Looking back at the threat landscape of the first quarter of 2019 shows that cybercriminals are not just becoming increasingly sophisticated in terms of their attack methods and tools, they are also becoming very diverse. Attackers are increasingly using a broad range of attack strategies, from targeted ransomware to custom coding, to living-off-the-land (LoTL) or sharing infrastructure to maximize their opportunities, and using pre-installed tools to move laterally and stealthily across a network before instigating an attack.
The Fortinet report provides insight into each of these strategies, along with a deeper analysis of some of the more popular and malicious trends that cybersecurity professionals and systems administrators need to understand if they are to properly protect their networks.
Ransomware Far From Gone: In general, previous high rates of ransomware have been replaced with more targeted attacks, but ransomware is far from gone. Instead, multiple attacks demonstrate it is being customized for high-value targets and to give the attacker privileged access to the network.
Pre- and Post-Compromise Traffic: Research to see if threat actors carry out phases of their attacks on different days of the week demonstrates that cybercriminals are always looking to maximize opportunity to their benefit. When comparing Web filtering volume for two cyber kill chain phases during weekdays and weekends, pre-compromise activity is roughly three times more likely to occur during the work week, while post-compromise traffic shows less differentiation in that regard.
Majority of Threats Share Infrastructure: The degree to which different threats share infrastructure shows some valuable trends. Some threats leverage community-use infrastructure to a greater degree than unique or dedicated infrastructure. Nearly 60% of threats shared at least one domain indicating the majority of botnets leverage established infrastructure.
Content Management Needs Constant Management: New technologies getting a lot of attention from cybercriminals recently are Web platforms that make it easier for consumers and businesses to build Web presences. They continue to be targeted, even associated third party plugins.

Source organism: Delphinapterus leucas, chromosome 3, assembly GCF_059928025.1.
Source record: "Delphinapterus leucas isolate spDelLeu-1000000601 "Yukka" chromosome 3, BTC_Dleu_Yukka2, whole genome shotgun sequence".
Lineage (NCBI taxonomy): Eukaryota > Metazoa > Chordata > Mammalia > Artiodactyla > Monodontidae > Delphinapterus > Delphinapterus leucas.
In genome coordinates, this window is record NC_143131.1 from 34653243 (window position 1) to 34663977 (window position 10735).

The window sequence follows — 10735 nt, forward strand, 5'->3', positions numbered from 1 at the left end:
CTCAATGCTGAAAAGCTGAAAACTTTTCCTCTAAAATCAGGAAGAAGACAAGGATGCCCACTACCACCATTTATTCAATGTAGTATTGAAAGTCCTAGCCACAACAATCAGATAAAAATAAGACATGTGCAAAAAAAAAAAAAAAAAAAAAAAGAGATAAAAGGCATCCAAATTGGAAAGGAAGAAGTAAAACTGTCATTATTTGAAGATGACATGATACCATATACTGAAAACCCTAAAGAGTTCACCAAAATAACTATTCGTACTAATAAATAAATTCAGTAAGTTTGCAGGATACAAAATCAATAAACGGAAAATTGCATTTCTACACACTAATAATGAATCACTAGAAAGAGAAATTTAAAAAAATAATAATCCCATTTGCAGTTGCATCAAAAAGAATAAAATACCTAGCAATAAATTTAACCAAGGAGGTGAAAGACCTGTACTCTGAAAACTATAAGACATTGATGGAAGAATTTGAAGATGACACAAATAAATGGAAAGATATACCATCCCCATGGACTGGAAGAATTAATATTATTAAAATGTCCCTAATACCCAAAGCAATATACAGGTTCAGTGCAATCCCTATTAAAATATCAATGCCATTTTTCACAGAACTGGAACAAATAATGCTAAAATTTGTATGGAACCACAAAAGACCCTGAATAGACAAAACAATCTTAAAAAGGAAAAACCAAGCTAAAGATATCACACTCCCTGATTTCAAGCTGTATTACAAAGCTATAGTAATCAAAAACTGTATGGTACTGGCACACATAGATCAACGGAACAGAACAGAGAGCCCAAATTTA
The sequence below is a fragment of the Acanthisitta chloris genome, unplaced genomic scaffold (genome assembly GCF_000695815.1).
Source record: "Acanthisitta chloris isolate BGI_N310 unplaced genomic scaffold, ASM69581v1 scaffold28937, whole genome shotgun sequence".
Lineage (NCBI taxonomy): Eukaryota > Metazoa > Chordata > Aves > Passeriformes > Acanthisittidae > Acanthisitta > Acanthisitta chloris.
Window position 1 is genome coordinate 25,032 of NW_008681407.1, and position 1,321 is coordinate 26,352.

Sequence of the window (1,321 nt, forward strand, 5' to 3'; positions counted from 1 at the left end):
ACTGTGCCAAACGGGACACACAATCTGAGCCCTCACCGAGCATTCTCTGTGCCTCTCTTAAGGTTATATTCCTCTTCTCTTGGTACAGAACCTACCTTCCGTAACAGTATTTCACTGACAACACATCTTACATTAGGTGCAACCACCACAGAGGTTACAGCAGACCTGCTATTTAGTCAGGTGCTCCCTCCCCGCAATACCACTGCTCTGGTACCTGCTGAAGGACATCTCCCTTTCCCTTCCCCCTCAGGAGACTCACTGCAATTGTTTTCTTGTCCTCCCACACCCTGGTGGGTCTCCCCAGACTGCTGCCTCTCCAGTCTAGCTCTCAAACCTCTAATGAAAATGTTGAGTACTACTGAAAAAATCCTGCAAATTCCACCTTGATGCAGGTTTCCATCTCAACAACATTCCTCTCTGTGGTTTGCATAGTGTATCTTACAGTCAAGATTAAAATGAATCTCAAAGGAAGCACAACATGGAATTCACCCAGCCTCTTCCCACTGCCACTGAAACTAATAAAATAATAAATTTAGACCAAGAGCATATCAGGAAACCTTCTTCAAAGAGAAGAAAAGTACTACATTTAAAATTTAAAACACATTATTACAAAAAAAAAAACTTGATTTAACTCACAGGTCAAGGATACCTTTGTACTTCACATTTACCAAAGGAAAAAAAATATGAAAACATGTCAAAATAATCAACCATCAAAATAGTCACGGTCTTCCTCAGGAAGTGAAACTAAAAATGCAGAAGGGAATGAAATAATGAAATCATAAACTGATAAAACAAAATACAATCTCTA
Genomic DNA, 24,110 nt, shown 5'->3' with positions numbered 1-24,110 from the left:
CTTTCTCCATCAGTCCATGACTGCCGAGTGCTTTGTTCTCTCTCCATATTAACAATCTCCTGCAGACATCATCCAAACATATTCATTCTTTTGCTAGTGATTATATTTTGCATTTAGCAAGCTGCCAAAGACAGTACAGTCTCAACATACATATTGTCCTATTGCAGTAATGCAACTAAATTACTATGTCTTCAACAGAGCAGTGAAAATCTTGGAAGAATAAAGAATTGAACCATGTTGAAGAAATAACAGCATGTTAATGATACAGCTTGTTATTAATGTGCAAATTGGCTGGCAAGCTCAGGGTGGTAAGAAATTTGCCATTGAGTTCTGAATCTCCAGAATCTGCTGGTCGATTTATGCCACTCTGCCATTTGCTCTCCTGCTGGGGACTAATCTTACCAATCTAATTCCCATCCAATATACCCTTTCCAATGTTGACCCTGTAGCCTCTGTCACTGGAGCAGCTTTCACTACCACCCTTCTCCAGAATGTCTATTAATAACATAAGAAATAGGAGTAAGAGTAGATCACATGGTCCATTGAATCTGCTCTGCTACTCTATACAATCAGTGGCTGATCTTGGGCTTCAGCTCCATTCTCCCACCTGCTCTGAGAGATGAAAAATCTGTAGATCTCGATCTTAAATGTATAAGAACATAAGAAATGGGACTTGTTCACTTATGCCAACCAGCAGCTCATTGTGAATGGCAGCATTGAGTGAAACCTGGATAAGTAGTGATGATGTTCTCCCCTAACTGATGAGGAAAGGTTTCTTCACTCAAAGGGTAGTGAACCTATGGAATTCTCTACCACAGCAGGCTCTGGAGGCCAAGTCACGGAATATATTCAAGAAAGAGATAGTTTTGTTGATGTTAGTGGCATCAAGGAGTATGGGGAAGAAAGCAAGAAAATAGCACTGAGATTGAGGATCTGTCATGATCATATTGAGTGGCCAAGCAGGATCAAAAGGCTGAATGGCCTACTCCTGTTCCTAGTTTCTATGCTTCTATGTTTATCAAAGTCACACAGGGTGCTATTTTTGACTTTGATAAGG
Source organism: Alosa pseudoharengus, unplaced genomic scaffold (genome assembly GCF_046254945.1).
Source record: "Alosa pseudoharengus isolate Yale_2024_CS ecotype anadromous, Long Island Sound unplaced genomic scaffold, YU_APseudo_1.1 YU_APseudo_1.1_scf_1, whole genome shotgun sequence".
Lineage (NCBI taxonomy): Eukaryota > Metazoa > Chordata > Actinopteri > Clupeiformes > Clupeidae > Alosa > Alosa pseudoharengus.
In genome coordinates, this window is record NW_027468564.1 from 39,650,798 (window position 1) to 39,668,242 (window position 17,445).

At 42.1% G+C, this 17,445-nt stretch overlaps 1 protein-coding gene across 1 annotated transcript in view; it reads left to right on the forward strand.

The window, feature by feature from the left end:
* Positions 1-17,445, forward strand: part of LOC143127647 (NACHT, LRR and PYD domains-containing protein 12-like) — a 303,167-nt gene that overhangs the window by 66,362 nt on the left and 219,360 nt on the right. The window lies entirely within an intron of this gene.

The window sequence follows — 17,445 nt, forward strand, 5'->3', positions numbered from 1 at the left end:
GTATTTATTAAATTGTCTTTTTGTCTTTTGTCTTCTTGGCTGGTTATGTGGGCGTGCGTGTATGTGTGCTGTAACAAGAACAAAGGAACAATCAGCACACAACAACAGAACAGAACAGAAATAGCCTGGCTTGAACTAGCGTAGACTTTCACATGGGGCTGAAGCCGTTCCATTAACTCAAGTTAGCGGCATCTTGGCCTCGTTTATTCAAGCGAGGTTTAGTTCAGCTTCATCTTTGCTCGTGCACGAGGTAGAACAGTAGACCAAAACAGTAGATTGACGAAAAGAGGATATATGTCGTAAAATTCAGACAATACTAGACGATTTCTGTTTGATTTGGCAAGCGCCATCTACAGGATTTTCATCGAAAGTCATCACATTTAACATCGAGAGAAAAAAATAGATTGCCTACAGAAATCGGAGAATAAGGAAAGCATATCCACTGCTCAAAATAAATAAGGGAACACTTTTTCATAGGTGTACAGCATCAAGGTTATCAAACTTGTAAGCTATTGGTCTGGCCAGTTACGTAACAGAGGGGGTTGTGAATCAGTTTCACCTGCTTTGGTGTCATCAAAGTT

Tools and Tricks for Living Off the Land: Threat actors increasingly leverage dual-use tools or tools that are already pre-installed on targeted systems to carry out cyberattacks. This “living off the land” (LoTL) tactic allows hackers to hide their activities in legitimate processes and makes it harder for defenders to detect them. These tools also make attack attribution much harder.
Practice Good Cyber Hygiene: At the risk of sounding like a broken record, security leaders need to ensure they prioritize and respond to threat intelligence on new vulnerabilities, especially those in newer technologies that provide access to wide swatches of users (e.g., CMS platforms). Attackers will scan for those vulnerabilities long after the patches are released to identify unprotected devices and systems.
Intentional Ransomware Defense: Detecting and preventing ransomware is becoming more of a “game of choice” rather than a “game of chance.” Security leaders need to understand what ransomware attacks are targeting—geography and vulnerabilities, prioritize patching, and establish backup, storage, and recovery activities.
Be Wary of Pre-installed Tools: Organizations must pay particular attention to pre-installed tools that can be exploited to escalate privilege and hide malicious code and attacks. Intent-based segmentation, which uses business logic to segment the network, devices, users, and apps, can prevent lateral movement of LoTL attacks—preventing them from accessing critical data and infrastructure.
Emphasize Threat Intelligence: Threat intelligence not only needs to analyze threats, but use that analysis to predict potential evolutionary points for that malware. Security leaders should also look for threat intelligence that is not only broad and deep, but that uses AI/ML capabilities to model future states. This external intelligence then needs to be combined with local data, such as using sandbox technology to detect and prevent these “new” threats from impacting their environments.
View the Fortinet Threat Landscape Index and subindices for botnets, malware, and exploits for Q1, 2019.
For a more detailed view into the changing threats and events driving the Fortinet Threat Landscape Index each week, check out our Weekly Threat Briefs. Learn more about FortiGuard Labs and the FortiGuard Security Services portfolio. Learn more about the FortiGuard Security Rating Service, which provides security audits and best practices.
Read our Adversary Playbook about Silence Group – a cybercriminal organization that targets banks, specifically stealing information used in the payment card industry.
*** This is a Security Bloggers Network syndicated blog from Fortinet All Blogs authored by Fortinet All Blogs. Read the original post at: http://feedproxy.google.com/~r/fortinet/blogs/~3/STc9ndReKDU/takeaways-for-cisos-from-fortinet-threat-landscape-report.html